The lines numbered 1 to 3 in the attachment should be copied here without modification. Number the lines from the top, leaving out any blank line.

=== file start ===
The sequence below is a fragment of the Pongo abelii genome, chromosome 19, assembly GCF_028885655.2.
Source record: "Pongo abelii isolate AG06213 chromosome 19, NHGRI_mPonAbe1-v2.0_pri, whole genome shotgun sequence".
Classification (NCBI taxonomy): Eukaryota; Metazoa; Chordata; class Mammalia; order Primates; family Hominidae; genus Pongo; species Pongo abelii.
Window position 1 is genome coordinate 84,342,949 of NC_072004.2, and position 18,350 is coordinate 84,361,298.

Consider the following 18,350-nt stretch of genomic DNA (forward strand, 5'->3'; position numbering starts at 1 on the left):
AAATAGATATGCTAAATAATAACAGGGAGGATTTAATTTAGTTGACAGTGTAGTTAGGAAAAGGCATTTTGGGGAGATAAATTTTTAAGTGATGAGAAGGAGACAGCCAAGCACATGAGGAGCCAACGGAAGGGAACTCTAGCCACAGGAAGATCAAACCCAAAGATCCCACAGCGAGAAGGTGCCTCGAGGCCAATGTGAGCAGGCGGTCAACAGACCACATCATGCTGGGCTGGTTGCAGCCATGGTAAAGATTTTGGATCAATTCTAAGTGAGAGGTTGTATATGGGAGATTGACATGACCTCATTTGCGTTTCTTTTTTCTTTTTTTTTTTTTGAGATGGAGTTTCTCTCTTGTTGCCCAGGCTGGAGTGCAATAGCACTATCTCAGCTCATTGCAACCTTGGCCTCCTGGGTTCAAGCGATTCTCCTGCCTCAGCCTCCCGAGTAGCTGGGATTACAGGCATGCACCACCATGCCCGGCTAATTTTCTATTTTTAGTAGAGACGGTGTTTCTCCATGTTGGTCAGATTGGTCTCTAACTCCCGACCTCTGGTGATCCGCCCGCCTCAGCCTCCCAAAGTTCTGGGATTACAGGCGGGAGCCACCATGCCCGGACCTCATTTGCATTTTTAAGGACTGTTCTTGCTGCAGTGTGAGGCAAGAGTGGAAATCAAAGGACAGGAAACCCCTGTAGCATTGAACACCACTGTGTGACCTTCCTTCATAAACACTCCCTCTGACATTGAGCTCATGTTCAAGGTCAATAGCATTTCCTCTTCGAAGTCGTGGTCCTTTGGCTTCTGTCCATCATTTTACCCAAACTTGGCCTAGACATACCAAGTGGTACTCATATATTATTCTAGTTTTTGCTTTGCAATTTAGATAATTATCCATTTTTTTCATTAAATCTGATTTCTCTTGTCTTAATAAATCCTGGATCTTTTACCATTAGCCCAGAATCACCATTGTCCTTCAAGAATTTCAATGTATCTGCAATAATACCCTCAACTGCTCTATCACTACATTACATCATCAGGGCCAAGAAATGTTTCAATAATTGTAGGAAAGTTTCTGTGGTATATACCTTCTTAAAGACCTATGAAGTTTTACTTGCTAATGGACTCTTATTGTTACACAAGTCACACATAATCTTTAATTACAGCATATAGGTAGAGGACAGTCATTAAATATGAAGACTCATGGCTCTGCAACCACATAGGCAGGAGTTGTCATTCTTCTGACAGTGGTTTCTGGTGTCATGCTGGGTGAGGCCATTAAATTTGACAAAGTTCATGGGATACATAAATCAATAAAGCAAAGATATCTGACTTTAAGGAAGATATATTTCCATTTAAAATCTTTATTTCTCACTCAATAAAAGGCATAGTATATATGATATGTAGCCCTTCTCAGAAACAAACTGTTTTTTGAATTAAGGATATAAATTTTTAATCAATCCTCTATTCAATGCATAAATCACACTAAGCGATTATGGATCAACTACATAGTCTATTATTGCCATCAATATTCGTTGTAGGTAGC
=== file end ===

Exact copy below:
The sequence below is a fragment of the Pongo abelii genome, chromosome 19, assembly GCF_028885655.2.
Source record: "Pongo abelii isolate AG06213 chromosome 19, NHGRI_mPonAbe1-v2.0_pri, whole genome shotgun sequence".
Classification (NCBI taxonomy): Eukaryota; Metazoa; Chordata; class Mammalia; order Primates; family Hominidae; genus Pongo; species Pongo abelii.